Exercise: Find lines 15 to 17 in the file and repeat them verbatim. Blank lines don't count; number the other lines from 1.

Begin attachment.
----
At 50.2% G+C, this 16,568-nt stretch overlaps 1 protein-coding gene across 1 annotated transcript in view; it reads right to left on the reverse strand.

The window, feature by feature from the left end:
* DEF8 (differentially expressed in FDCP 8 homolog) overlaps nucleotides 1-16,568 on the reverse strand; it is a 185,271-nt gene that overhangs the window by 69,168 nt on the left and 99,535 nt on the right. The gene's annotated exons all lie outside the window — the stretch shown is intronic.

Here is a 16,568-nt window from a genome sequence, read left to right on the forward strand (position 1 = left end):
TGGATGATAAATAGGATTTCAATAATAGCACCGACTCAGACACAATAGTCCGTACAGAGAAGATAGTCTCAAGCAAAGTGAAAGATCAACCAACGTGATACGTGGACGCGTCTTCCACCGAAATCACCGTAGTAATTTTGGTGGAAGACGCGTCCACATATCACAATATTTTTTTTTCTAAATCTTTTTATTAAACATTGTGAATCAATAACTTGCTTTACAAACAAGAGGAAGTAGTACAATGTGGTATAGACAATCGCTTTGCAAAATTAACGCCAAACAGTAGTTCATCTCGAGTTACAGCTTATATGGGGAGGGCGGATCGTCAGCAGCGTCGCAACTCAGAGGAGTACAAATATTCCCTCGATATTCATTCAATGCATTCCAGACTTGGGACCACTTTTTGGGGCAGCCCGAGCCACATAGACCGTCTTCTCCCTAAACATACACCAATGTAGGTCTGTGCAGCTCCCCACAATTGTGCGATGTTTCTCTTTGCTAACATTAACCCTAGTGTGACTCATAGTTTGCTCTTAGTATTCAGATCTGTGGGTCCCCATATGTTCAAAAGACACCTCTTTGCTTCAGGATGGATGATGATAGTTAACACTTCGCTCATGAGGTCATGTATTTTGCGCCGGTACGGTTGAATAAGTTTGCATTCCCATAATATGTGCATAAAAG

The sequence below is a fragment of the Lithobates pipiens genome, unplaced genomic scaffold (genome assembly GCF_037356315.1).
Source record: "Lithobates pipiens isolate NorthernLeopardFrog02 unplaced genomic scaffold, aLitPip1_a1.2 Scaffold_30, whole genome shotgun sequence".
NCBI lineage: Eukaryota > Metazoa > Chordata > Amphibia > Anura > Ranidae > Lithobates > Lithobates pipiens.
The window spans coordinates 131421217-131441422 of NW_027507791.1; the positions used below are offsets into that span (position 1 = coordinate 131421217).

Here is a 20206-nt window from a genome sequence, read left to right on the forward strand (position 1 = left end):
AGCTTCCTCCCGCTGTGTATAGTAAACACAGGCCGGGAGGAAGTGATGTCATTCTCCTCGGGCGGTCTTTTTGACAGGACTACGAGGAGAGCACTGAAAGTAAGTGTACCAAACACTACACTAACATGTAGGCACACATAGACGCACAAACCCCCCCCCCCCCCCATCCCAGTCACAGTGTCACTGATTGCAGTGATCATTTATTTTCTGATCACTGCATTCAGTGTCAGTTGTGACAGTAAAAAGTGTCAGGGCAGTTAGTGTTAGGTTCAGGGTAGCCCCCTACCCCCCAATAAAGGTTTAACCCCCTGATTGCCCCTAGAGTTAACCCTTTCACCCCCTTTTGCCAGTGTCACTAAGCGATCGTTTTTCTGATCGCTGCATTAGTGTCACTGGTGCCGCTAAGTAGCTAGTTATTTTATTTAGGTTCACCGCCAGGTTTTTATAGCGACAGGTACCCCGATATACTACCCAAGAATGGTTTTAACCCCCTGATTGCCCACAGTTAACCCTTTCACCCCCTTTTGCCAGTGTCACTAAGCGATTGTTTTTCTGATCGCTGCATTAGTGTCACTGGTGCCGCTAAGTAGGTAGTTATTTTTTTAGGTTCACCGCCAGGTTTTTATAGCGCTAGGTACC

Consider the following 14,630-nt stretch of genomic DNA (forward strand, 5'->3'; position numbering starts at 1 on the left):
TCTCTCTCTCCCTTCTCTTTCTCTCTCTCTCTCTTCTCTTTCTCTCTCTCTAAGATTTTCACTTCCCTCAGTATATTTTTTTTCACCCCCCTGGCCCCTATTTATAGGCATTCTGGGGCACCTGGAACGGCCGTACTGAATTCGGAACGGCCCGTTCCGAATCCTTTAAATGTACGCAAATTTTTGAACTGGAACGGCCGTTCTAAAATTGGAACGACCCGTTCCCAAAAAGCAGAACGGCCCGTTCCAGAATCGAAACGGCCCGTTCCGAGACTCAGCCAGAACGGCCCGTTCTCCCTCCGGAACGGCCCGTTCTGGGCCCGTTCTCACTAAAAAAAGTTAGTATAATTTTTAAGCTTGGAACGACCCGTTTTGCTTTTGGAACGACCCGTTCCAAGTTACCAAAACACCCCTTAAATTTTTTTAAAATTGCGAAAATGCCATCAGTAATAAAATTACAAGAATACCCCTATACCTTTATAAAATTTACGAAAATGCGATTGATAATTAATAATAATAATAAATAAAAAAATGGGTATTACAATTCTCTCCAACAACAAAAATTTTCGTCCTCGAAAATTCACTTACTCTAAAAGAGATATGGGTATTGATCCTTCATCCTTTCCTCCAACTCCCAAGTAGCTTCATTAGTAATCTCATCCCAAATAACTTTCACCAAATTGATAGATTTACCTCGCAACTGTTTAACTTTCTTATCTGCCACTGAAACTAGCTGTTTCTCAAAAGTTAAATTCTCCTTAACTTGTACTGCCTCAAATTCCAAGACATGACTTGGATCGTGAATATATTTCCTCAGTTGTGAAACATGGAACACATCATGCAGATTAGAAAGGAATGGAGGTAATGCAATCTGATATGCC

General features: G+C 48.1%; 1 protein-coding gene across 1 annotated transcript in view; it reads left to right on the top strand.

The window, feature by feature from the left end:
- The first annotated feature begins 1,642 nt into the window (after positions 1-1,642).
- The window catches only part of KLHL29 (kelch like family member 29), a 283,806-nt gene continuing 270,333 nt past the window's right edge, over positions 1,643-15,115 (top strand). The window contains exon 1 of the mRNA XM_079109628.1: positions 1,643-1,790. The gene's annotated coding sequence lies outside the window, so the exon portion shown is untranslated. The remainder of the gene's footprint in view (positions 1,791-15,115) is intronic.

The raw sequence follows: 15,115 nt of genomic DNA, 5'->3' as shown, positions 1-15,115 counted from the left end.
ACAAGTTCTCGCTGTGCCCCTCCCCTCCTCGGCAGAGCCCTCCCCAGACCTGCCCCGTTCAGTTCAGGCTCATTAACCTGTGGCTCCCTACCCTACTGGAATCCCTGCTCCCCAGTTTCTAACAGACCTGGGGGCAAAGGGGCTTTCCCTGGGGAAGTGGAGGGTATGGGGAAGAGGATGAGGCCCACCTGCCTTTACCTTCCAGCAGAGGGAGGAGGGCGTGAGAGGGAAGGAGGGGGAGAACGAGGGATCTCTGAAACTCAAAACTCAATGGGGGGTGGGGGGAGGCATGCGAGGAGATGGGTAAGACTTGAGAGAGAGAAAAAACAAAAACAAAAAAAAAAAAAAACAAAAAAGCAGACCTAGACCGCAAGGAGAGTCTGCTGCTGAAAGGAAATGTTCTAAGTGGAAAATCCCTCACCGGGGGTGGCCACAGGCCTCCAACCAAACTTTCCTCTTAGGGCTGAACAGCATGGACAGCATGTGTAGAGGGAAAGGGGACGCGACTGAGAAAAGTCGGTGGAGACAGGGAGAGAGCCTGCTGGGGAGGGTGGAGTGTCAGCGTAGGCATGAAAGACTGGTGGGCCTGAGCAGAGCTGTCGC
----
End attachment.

The window, feature by feature from the left end:
- The first annotated feature begins 1,642 nt into the window (after positions 1-1,642).
- The window catches only part of KLHL29 (kelch like family member 29), a 283,806-nt gene continuing 270,333 nt past the window's right edge, over positions 1,643-15,115 (top strand). The window contains exon 1 of the mRNA XM_079109628.1: positions 1,643-1,790. The gene's annotated coding sequence lies outside the window, so the exon portion shown is untranslated. The remainder of the gene's footprint in view (positions 1,791-15,115) is intronic.